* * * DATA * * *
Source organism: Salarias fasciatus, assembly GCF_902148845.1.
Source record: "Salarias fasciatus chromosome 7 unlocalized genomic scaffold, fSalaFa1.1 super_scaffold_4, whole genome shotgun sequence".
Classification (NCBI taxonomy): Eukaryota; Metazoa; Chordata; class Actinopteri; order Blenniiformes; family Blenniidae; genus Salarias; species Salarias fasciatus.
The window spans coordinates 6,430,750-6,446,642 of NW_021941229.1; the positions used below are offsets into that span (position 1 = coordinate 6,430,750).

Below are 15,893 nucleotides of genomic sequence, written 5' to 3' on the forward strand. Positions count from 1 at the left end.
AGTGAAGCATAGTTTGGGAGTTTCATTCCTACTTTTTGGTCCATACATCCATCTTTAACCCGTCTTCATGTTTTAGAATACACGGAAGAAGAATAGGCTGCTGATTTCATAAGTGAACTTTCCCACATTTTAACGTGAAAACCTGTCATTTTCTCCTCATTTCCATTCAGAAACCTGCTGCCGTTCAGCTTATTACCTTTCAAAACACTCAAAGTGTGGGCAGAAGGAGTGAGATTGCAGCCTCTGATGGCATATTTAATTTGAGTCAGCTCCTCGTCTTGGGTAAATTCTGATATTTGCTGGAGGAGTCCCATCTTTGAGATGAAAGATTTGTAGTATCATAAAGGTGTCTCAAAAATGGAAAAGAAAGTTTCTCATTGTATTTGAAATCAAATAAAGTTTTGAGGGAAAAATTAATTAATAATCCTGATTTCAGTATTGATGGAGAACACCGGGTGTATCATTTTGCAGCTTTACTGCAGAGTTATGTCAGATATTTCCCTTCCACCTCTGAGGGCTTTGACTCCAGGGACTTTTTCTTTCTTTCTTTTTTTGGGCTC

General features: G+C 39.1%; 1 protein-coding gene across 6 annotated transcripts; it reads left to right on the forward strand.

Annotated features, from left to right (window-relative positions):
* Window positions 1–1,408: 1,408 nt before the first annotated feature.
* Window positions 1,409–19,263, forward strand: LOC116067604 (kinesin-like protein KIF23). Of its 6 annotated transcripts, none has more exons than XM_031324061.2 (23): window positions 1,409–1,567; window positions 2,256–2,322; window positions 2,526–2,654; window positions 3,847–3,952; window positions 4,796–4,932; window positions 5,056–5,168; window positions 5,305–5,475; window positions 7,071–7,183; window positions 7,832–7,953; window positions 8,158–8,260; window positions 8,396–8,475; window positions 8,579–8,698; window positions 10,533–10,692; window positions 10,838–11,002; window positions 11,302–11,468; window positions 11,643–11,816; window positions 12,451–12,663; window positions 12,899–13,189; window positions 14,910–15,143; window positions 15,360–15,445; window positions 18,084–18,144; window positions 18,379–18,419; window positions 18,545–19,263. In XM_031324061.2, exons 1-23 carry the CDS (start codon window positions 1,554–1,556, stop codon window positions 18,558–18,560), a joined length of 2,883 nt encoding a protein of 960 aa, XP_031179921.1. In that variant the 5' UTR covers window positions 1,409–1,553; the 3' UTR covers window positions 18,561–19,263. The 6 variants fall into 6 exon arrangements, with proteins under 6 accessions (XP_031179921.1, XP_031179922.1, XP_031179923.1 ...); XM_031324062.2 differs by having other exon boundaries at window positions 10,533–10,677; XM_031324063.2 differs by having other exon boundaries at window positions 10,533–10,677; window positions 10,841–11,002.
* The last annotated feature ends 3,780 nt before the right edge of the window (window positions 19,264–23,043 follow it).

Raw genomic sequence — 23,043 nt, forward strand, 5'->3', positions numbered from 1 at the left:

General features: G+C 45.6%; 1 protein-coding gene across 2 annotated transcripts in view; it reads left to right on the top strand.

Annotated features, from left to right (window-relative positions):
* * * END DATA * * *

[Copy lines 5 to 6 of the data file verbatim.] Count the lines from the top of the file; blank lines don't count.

Below are 15,893 nucleotides of genomic sequence, written 5' to 3' on the forward strand. Positions count from 1 at the left end.
AGTGAAGCATAGTTTGGGAGTTTCATTCCTACTTTTTGGTCCATACATCCATCTTTAACCCGTCTTCATGTTTTAGAATACACGGAAGAAGAATAGGCTGCTGATTTCATAAGTGAACTTTCCCACATTTTAACGTGAAAACCTGTCATTTTCTCCTCATTTCCATTCAGAAACCTGCTGCCGTTCAGCTTATTACCTTTCAAAACACTCAAAGTGTGGGCAGAAGGAGTGAGATTGCAGCCTCTGATGGCATATTTAATTTGAGTCAGCTCCTCGTCTTGGGTAAATTCTGATATTTGCTGGAGGAGTCCCATCTTTGAGATGAAAGATTTGTAGTATCATAAAGGTGTCTCAAAAATGGAAAAGAAAGTTTCTCATTGTATTTGAAATCAAATAAAGTTTTGAGGGAAAAATTAATTAATAATCCTGATTTCAGTATTGATGGAGAACACCGGGTGTATCATTTTGCAGCTTTACTGCAGAGTTATGTCAGATATTTCCCTTCCACCTCTGAGGGCTTTGACTCCAGGGACTTTTTCTTTCTTTCTTTTTTTGGGCTC